Highly variable penetrance of abnormal phenotypes in embryonic lethal knockout mice.
Wilson R., Geyer SH., Reissig L., Rose J., Szumska D., Hardman E., Prin F., McGuire C., Ramirez-Solis R., White J., Galli A., Tudor C., Tuck E., Mazzeo C., Smith JC., Robertson E., Adams DJ., Mohun T., Weninger WJ.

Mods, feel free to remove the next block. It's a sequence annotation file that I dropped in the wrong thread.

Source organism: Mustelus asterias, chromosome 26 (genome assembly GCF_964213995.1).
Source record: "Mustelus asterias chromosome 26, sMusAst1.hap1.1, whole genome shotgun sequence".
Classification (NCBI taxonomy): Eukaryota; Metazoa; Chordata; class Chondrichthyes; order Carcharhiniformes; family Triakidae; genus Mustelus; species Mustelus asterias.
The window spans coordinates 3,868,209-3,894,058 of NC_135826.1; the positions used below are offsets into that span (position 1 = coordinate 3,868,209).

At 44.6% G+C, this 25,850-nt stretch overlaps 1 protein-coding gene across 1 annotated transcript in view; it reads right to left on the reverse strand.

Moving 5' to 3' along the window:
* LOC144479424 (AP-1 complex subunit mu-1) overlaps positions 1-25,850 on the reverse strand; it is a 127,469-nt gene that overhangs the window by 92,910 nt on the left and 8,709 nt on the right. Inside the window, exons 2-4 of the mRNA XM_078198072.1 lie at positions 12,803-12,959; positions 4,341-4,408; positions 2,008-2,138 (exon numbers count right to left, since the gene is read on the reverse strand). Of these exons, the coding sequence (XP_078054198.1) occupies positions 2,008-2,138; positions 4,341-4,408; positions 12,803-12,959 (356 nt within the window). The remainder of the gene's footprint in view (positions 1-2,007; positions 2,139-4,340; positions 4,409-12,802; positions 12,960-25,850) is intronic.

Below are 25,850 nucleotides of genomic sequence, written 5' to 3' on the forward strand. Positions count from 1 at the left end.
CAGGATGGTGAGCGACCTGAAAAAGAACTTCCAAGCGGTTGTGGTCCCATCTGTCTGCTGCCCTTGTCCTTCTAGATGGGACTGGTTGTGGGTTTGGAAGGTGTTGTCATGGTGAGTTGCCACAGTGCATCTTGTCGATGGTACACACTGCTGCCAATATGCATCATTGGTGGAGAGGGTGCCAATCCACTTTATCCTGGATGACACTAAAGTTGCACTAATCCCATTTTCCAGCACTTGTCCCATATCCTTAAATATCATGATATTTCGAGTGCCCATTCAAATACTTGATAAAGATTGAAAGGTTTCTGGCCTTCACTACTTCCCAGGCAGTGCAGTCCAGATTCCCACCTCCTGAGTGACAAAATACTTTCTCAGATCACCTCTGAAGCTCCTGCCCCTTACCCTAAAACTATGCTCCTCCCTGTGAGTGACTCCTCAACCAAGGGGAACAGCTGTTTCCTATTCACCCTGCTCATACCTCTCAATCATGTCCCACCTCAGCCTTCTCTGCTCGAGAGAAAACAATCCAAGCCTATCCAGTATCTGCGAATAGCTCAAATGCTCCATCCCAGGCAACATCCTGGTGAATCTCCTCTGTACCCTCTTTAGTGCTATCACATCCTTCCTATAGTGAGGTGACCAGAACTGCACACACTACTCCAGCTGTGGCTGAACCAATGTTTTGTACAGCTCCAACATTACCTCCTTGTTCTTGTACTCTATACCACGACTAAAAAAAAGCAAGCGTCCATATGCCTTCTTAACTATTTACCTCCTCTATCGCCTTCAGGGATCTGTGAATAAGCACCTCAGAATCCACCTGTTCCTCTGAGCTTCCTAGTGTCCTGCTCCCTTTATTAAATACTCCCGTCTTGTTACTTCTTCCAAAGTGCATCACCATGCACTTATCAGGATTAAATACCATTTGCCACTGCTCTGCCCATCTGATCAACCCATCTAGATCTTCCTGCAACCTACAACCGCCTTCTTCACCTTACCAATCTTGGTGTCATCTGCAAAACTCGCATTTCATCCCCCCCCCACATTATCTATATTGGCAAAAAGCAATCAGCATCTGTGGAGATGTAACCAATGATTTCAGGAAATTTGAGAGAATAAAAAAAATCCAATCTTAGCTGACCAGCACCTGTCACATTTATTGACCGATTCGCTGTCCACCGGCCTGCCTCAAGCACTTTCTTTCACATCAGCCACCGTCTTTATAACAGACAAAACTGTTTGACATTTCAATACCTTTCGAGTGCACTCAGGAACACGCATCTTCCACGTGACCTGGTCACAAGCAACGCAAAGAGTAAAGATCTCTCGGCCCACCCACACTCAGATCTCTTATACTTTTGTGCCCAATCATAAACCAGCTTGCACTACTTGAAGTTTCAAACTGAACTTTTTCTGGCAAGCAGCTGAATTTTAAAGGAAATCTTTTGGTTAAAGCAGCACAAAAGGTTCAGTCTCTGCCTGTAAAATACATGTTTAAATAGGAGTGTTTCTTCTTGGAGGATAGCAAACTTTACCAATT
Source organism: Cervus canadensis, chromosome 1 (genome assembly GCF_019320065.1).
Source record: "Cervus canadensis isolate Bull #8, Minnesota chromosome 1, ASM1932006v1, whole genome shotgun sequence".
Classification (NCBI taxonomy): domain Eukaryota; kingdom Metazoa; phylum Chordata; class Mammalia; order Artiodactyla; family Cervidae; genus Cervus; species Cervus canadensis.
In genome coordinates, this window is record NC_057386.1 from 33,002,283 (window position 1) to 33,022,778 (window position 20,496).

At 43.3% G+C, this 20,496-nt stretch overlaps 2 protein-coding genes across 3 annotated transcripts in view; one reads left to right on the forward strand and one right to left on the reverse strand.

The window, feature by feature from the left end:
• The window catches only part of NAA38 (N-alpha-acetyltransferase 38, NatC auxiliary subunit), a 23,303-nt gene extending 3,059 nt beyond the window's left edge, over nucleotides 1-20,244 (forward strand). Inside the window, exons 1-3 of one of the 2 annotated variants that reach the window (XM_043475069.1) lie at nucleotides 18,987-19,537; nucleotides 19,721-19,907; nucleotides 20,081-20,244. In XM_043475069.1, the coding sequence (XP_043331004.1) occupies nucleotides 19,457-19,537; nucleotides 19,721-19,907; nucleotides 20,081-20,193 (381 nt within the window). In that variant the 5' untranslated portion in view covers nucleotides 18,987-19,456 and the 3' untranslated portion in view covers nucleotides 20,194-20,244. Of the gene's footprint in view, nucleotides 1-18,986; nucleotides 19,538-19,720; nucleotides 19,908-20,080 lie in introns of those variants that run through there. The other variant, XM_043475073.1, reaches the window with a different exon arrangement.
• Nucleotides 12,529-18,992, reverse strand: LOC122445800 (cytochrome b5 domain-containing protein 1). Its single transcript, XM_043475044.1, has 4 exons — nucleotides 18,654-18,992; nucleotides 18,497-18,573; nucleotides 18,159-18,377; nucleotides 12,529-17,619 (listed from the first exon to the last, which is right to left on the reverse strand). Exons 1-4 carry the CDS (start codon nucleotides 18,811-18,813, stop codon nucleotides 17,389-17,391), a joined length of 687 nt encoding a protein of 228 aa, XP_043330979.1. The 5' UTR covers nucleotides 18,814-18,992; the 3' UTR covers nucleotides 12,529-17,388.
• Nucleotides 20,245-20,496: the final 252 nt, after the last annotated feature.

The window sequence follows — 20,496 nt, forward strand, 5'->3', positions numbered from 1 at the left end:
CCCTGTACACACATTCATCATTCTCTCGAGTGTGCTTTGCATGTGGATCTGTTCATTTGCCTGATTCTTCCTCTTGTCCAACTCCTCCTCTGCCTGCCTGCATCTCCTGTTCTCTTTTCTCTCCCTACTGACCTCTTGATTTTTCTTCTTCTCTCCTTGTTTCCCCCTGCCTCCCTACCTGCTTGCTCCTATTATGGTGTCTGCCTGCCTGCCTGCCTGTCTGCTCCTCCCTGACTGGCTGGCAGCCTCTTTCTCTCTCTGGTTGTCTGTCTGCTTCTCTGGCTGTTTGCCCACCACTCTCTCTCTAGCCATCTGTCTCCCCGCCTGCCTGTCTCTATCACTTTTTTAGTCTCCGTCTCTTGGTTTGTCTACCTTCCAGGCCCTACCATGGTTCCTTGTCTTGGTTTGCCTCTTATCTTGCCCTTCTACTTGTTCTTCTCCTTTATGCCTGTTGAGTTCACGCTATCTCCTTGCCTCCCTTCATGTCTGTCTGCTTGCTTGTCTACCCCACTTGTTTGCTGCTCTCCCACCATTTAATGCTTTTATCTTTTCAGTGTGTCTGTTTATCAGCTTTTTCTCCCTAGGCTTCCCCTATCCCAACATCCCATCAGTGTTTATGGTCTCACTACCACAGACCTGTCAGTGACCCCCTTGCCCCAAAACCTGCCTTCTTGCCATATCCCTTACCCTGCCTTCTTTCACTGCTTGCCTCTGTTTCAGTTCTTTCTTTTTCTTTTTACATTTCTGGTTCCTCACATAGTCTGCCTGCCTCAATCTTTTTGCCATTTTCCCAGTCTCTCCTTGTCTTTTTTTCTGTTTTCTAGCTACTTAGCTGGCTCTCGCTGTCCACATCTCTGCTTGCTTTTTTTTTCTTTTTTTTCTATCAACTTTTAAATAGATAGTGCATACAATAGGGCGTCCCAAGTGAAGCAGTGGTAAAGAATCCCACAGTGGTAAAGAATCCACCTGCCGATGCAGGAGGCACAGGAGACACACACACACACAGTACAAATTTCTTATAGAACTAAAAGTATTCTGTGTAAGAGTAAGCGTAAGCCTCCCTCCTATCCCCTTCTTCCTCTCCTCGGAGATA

Background: Identifying genes that are essential for mouse embryonic development and survival through term is a powerful and unbiased way to discover possible genetic determinants of human developmental disorders. Characterising the changes in mouse embryos that result from ablation of lethal genes is a necessary first step towards uncovering their role in normal embryonic development and establishing any correlates amongst human congenital abnormalities. Methods: Here we present results gathered to date in the Deciphering the Mechanisms of Developmental Disorders (DMDD) programme, cataloguing the morphological defects identified from comprehensive imaging of 220 homozygous mutant embryos from 42 lethal and subviable lines, analysed at E14.5. Results: Virtually all embryos show multiple abnormal phenotypes and amongst the 42 lines these affect most organ systems. Within each mutant line, the phenotypes of individual embryos form distinct but overlapping sets. Subcutaneous edema, malformations of the heart or great vessels, abnormalities in forebrain morphology and the musculature of the eyes are all prevalent phenotypes, as is loss or abnormal size of the hypoglossal nerve. Conclusions: Overall, the most striking finding is that no matter how profound the malformation, each phenotype shows highly variable penetrance within a mutant line. These findings have challenging implications for efforts to identify human disease correlates.